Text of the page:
Meghan Markle was 'unprotected by the Institution' after media attacks, court papers say

Rebecca Taylor
·Royal Correspondent
·3-min read
JJOHANNESBURG, SOUTH AFRICA - OCTOBER 02: Meghan, Duchess of Sussex visits the British High Commissioner's residence to attend an afternoon reception to celebrate the UK and South Africa’s important business and investment relationship, looking ahead to the Africa Investment Summit the UK will host in 2020. This is part of the Duke and Duchess of Sussex's royal tour to South Africa. on October 02, 2019 in Johannesburg, South Africa. (Photo by Samir Hussein/WireImage)
Meghan says her friends saw she was unprotected by the Royal Family. (WireImage)

Meghan Markle felt “unprotected” by the Royal Family and the institution of the monarchy after she was attacked in the press, according to court documents.

Leaked papers show Meghan was “prohibited from defending herself” when allegations were made in newspapers.

The papers form part of her legal battle against the Mail On Sunday and the MailOnline, who she is suing for breach of copyright after parts of a letter she wrote to her father, Thomas Markle, were published.

Associated Newspapers Ltd (ANL), the publisher of the two titles, says the letter was no longer private because it had been alluded to by Meghan’s friends in an article given to People magazine.

The Duchess of Sussex previously indicated she did not give permission for the friends to speak to the publication.

Read more: Why is Meghan Markle suing the Mail on Sunday?

The Duke and Duchess of Sussex visit the University of the South Pacific in Suva, Fiji, on day two of the royal couple's visit to Fiji. (Photo by Phil Noble/PA Images via Getty Images)
Meghan is taking legal action against ANL over a letter she wrote to her father. (Getty Images)

The friend are not named, but are referred to as A-E. They are named in undisclosed court documents, and one of them has been a friend of Meghan’s father’s for more than 20 years.

The papers also claim Harry and Meghan’s royal wedding generated more than £1bn in tourist revenue.

The documents say: “The Claimant had become the subject of a large number of false and damaging articles by the UK tabloid media, specifically by the Defendant, which caused tremendous emotional distress and damage to her mental health.

“As her friends had never seen her in this state before, they were rightly concerned for her welfare, specifically as she was pregnant, unprotected by the Institution, and prohibited from defending herself.”

The friends went to People magazine last year to defend Meghan and speak about the bullying she had faced.

One of the friends had referred to the letter to the magazine, saying: “She’s like, ‘Dad, I’m so heartbroken. I love you. I have one father. Please stop victimising me through the media so we can repair our relationship’.”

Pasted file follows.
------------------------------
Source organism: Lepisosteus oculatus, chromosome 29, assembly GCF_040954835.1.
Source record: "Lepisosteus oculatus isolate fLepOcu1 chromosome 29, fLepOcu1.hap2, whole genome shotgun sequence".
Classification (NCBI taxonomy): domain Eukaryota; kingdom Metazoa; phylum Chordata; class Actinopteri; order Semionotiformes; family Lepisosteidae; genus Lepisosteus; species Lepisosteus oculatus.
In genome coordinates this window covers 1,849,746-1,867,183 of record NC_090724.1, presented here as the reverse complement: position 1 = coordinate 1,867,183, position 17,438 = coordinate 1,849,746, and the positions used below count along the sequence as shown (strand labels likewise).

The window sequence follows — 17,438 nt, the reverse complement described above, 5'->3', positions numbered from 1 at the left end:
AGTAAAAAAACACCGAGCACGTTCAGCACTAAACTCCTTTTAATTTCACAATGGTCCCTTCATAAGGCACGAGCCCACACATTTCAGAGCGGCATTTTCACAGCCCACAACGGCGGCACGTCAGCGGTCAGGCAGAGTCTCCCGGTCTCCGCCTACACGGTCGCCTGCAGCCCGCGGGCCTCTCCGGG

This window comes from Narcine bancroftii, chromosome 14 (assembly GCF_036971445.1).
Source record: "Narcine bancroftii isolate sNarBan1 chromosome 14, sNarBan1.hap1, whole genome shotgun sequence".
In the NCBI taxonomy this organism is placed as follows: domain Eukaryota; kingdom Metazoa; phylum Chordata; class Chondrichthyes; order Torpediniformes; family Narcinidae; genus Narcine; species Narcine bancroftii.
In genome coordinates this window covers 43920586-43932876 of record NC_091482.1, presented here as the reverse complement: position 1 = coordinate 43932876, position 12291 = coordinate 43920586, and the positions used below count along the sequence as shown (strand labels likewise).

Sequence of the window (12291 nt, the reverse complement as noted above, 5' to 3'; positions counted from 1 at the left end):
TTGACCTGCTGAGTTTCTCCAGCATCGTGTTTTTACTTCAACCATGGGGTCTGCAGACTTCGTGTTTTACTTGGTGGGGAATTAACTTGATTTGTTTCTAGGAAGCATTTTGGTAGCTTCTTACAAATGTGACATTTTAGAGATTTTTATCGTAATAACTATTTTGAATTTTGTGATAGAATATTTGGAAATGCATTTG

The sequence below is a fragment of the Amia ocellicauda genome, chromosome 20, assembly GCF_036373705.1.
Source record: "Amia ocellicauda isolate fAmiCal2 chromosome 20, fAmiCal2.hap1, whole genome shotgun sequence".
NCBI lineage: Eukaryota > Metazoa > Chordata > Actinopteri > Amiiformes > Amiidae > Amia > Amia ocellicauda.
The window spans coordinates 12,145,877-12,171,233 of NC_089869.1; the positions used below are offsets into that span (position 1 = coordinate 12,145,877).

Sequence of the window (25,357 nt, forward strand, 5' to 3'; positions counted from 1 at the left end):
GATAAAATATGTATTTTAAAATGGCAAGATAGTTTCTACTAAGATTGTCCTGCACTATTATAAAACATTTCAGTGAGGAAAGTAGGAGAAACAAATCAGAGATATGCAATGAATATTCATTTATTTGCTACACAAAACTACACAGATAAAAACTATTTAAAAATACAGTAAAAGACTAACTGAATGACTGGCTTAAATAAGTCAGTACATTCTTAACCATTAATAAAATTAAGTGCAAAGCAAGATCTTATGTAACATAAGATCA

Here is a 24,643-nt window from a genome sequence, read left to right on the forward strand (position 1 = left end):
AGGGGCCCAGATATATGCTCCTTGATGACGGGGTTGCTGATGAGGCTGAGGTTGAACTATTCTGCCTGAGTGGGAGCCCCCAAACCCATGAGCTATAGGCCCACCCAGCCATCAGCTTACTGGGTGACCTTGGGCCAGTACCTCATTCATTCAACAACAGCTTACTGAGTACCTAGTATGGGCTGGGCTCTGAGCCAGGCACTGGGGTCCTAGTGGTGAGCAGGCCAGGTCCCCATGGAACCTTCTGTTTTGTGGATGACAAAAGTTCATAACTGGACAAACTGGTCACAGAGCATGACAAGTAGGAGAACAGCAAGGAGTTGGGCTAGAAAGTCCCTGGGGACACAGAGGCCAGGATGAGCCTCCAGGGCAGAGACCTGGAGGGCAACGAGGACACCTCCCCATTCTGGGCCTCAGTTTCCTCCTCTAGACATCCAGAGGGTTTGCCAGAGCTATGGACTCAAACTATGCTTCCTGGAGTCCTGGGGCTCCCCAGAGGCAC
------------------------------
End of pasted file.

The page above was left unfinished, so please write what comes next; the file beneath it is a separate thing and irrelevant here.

Read more: Harry and Meghan's private texts to Thomas Markle revealed in court documents

WINDSOR, UNITED KINGDOM - MAY 19:  Prince Harry, Duke of Sussex and the Duchess of Sussex depart after their wedding ceremonyat St George's Chapel at Windsor Castle on May 19, 2018 in Windsor, England. (Photo by Jane Barlow - WPA Pool/Getty Images)
Her father never made it to her wedding, and their relationship broke down. (Getty Images)

Meghan then called a friend distressed about the content of the article.

More details have also emerged in the documents about how Meghan prepared for her father to come to her wedding to Prince Harry in 2018.

Documents show Meghan had booked Mr Markle an appointment with a tailor in Los Angeles, using a pseudonym so he would avoid attention, and a stay in the city for three days.

She had paid for his flights and accommodation and for a “dedicated assistant” to shadow him when he got to the UK. He was due to arrive three days before their wedding.

Meghan’s relationship with her father became strained and broke down after he staged paparazzi photographs in the weeks before the wedding, near his home in Mexico.

He reportedly pulled out of the ceremony to avoid embarrassing his daughter, but then couldn’t walk her down the aisle after undergoing heart surgery.

Read more: Eight times the Royal Family has sued the media

The documents give more details of Meghan’s attempts to call him, and deny that his number was blocked.

It also confirms that Mr Markle, 75, has never met his grandson, Archie, or his son-in-law, Prince Harry.

Meghan’s court case against ANL got off to a rocky start when a judge ruled against her, indicating that she had to strike out several aspects of her case.

The judge, Mr Justice Warby, struck out parts of her claim, including that the newspapers acted dishonestly in only using segments of the letter to her father, and that it “stirred up” issues between father and daughter.

ANL denies the claims, particularly that the letter was edited in a way which changed its meaning, and says it will hotly contest the case.